After a median follow-up of 13.3 months, the median overall response rate across all patients who received idecabtagene vicleucel (ide-cel) was 73%, including a complete response of 33%.
Data from the phase 2 KarMMA trial presented during the 2020 ASCO Virtual Scientific Program show that idecabtagene vicleucel (ide-cel), a novel CAR T-cell therapy which targets the B-cell maturation antigen (BCMA), demonstrated durable responses in patients with heavily pretreated relapsed/refractory multiple myeloma.
“(The) outcome of patients with triple-exposed relapsed refractory myeloma is poor, with infrequent deep and durable responses and median (progression-free survival) of three to four months,” said Dr. Nikhil C. Munshi, director of basic and correlative science in the Jerome Lipper Multiple Myeloma Center at Dana-Farber Cancer Institute, during a presentation of the data. “Previous results … (of a) ide-cel-utilizing study in relapsed refractory myeloma were very encouraging, with overall response rate of 85% and duration of response of 10.9 months, with tolerable toxicity profile. Based on this, here we have evaluated efficacy and safety of ide-cel in relapsed refractory myeloma.”
The phase 2 trial comprised 128 patients (with a median age of 61 years) with relapsed/refractory multiple myeloma who received at least three prior therapies, including an immunomodulatory agent, a proteasome inhibitor, and an anti-CD38 antibody.
Fifty-one percent of the patients presented with a high tumor burden, 35% of patients had high-risk cytogenetics, 39% had extramedullary disease and 85% had a 50% or greater expression of BCMA.
Almost all patients (94%) received a previous autologous stem cell transplant, and 34% received more than one. Eighty-eight percent of patients received bridging therapies while the CAR T-cell was being manufactured. However, only 4% of patients responded to that treatment.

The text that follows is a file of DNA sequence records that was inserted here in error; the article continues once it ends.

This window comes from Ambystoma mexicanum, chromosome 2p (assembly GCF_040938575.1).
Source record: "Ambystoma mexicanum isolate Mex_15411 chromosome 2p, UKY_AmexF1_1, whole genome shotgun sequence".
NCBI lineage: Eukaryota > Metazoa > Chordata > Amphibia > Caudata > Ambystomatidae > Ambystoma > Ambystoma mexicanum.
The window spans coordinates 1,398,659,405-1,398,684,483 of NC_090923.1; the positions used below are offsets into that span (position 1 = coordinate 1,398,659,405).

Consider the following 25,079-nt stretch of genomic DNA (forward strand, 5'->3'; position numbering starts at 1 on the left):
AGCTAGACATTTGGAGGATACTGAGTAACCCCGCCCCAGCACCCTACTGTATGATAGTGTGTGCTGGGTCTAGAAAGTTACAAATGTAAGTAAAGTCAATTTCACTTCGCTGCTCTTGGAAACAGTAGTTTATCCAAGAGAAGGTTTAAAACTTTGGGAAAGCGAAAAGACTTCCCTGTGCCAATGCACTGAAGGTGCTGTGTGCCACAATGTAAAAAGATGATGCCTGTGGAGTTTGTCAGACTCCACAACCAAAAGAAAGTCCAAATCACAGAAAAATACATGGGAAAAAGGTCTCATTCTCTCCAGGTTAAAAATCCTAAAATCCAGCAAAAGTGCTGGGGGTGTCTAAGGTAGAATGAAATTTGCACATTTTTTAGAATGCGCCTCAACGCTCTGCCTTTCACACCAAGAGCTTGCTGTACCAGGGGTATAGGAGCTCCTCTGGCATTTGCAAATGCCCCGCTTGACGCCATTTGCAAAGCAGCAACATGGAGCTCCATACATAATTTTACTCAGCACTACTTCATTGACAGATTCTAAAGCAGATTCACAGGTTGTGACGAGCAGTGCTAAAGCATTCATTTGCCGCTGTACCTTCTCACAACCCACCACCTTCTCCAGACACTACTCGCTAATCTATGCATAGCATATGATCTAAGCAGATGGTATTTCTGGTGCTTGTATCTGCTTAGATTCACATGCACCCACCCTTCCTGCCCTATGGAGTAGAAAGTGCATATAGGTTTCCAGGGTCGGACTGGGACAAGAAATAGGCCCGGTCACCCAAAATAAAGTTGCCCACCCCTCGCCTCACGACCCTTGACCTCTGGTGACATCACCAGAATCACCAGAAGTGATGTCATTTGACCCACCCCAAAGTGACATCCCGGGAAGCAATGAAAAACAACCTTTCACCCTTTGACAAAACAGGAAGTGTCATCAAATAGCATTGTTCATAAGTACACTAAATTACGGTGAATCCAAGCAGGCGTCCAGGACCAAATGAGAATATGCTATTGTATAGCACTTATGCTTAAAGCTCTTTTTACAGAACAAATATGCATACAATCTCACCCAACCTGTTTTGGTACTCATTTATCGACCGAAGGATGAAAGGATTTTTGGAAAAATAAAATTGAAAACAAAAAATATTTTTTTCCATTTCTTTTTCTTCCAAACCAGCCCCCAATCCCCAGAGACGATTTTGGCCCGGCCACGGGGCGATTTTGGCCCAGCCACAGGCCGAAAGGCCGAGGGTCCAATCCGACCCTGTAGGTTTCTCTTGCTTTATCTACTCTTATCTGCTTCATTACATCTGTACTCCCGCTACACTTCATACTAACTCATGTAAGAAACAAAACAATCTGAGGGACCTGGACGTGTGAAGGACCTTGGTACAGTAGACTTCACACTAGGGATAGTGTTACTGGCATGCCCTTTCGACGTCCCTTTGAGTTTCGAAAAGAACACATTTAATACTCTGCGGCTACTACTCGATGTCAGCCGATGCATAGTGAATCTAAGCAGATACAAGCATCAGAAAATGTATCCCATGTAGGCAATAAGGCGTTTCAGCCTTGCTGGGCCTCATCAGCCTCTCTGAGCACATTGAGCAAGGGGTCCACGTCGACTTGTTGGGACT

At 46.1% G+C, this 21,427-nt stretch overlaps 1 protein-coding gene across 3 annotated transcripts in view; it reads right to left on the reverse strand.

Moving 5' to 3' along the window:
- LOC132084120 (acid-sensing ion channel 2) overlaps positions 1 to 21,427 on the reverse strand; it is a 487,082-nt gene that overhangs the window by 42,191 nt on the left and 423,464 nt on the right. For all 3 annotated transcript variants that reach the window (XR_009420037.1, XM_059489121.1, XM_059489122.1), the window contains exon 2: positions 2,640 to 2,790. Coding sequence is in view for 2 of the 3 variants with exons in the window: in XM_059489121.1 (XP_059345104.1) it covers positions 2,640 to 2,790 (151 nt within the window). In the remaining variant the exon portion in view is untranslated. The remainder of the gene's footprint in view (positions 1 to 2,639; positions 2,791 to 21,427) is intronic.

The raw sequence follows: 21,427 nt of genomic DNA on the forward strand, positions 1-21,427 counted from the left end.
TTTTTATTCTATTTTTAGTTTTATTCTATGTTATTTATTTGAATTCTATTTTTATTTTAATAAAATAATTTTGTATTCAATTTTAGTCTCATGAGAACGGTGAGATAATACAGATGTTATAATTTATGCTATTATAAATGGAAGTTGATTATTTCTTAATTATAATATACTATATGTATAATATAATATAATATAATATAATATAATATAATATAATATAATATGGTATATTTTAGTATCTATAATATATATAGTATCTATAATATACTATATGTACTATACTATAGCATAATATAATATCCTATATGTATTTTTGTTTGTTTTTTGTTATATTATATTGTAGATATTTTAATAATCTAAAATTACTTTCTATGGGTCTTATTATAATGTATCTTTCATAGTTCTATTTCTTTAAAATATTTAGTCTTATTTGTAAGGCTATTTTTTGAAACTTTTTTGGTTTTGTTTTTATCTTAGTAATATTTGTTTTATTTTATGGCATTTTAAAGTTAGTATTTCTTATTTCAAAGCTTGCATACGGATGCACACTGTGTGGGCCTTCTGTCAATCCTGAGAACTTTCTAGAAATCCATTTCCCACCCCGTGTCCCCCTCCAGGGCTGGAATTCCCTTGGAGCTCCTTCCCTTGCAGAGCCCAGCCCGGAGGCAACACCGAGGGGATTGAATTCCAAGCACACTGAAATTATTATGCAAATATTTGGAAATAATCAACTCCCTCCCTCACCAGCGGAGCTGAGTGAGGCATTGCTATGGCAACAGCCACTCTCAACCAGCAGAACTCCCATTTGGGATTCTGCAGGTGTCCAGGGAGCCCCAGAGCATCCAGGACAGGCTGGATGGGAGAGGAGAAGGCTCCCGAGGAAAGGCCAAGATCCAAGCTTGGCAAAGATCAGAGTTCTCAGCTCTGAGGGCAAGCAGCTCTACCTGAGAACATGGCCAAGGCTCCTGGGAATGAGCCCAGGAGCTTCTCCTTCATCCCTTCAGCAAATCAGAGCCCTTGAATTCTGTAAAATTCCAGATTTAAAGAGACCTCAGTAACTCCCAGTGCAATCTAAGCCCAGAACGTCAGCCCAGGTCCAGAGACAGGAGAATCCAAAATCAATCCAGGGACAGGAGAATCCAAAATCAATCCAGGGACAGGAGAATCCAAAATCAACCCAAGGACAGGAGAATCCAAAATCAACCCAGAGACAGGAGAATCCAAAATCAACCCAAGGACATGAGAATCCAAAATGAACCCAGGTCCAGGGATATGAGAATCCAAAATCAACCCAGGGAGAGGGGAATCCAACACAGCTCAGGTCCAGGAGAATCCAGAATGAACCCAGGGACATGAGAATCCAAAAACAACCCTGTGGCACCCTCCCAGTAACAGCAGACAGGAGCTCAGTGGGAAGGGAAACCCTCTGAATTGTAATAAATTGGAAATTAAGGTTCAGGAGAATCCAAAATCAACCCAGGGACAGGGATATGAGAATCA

Patients within the study were treated with either 150 million cells (4 patients), 300 million cells (70 patients) or the targeted dose of 450 million cells (54 patients).
Overall response rate (ORR) was the study’s main outcome. Additional secondary outcomes included complete response, duration of response, progression-free survival, overall survival and quality of life.
After a median follow-up of 13.3 months, the median ORR across all patients who received ide-cel was 73%, including a complete response of 33%. The median time to a first response was one month and the median time to a complete response was 2.8 months.
The median duration of response across all patient groups was 10.7 months, and the median progression-free survival was 8.8 months.
Patients who received the target dose achieved an ORR of 82%. Additionally, median PFS increased as the dose was increased, reaching 12.1 months in those who received the target dose. At the time of the analysis, median overall survival was 19.4 months and one-year overall survival rate was 78%. However, as Munshi noted during the presentation, survival data are immature.
Overall, 84% of patients experienced at least one cytokine release syndrome (CRS) event, with the majority (78%) considered less severe and less serious. Median time to the start of a CRS event was one day and the median duration of CRS was five days. More than half of the patients (52%) received Actemra (tocilizumab) to manage their CRS, while 15% received corticosteroids.
One or more neurotoxic events occurred in 18% of the overall patient population. Additionally, 91% of the overall patient population had neutropenia and 63% experienced thrombocytopenia.
Five patients died within eight weeks of receiving ide-cel, two of which were a result of the progression of myeloma and the other were related to side effects.
“To conclude, ide-cel demonstrated frequent, deep, and durable responses in heavily pretreated, highly refractory relapsed myeloma patients in this pivotal KarMMa study,” said Nikhil. “Overall, ide-cel provides an attractive and excellent option for treatment of triple-class exposed multiple myeloma.”
Earlier this year, the codevelopers of ide-cel submitted a Biologics License Application (BLA) — which is a request to introduce a therapy to the public — to the Food and Drug Administration (FDA) for the use of the CAR T-cell therapy as a treatment for adults with multiple myeloma who have received at least three prior therapies, including an immunomodulatory agent, a proteasome inhibitor, and an anti-CD38 antibody.
However, in May, the agency did not file the request for the BLA citing that it concluded that additional information regarding the chemistry, manufacturing and control was needed. The FDA, according to the codevelopers, did not ask for any further clinical or nonclinical data.
A version of this story originally appeared on OncLive® as “Idecabtagene Vicleucel Highly Active in Heavily Pretreated Myeloma.”